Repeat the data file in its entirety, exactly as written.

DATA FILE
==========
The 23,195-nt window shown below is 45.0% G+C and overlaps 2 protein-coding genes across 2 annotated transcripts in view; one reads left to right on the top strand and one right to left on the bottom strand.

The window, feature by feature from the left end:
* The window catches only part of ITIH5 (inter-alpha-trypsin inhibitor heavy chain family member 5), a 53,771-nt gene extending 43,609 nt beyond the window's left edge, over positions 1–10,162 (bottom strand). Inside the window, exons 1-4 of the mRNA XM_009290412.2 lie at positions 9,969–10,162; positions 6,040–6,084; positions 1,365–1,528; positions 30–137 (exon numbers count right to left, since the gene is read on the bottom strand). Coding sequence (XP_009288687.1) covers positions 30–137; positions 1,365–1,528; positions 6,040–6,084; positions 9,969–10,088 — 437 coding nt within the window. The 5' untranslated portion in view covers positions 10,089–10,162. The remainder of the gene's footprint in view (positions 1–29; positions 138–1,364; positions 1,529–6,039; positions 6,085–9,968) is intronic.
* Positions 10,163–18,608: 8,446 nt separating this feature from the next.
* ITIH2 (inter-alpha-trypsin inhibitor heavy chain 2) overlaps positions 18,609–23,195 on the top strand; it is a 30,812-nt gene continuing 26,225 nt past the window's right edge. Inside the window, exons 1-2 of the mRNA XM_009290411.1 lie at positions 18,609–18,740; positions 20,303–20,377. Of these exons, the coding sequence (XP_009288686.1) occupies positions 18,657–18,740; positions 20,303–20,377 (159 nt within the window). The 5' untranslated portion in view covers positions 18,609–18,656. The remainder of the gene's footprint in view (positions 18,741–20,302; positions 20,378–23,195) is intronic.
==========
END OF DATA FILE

The 23,195-nt window shown below is 45.0% G+C and overlaps 2 protein-coding genes across 2 annotated transcripts in view; one reads left to right on the top strand and one right to left on the bottom strand.

The window, feature by feature from the left end:
* The window catches only part of ITIH5 (inter-alpha-trypsin inhibitor heavy chain family member 5), a 53,771-nt gene extending 43,609 nt beyond the window's left edge, over positions 1–10,162 (bottom strand). Inside the window, exons 1-4 of the mRNA XM_009290412.2 lie at positions 9,969–10,162; positions 6,040–6,084; positions 1,365–1,528; positions 30–137 (exon numbers count right to left, since the gene is read on the bottom strand). Coding sequence (XP_009288687.1) covers positions 30–137; positions 1,365–1,528; positions 6,040–6,084; positions 9,969–10,088 — 437 coding nt within the window. The 5' untranslated portion in view covers positions 10,089–10,162. The remainder of the gene's footprint in view (positions 1–29; positions 138–1,364; positions 1,529–6,039; positions 6,085–9,968) is intronic.
* Positions 10,163–18,608: 8,446 nt separating this feature from the next.
* ITIH2 (inter-alpha-trypsin inhibitor heavy chain 2) overlaps positions 18,609–23,195 on the top strand; it is a 30,812-nt gene continuing 26,225 nt past the window's right edge. Inside the window, exons 1-2 of the mRNA XM_009290411.1 lie at positions 18,609–18,740; positions 20,303–20,377. Of these exons, the coding sequence (XP_009288686.1) occupies positions 18,657–18,740; positions 20,303–20,377 (159 nt within the window). The 5' untranslated portion in view covers positions 18,609–18,656. The remainder of the gene's footprint in view (positions 18,741–20,302; positions 20,378–23,195) is intronic.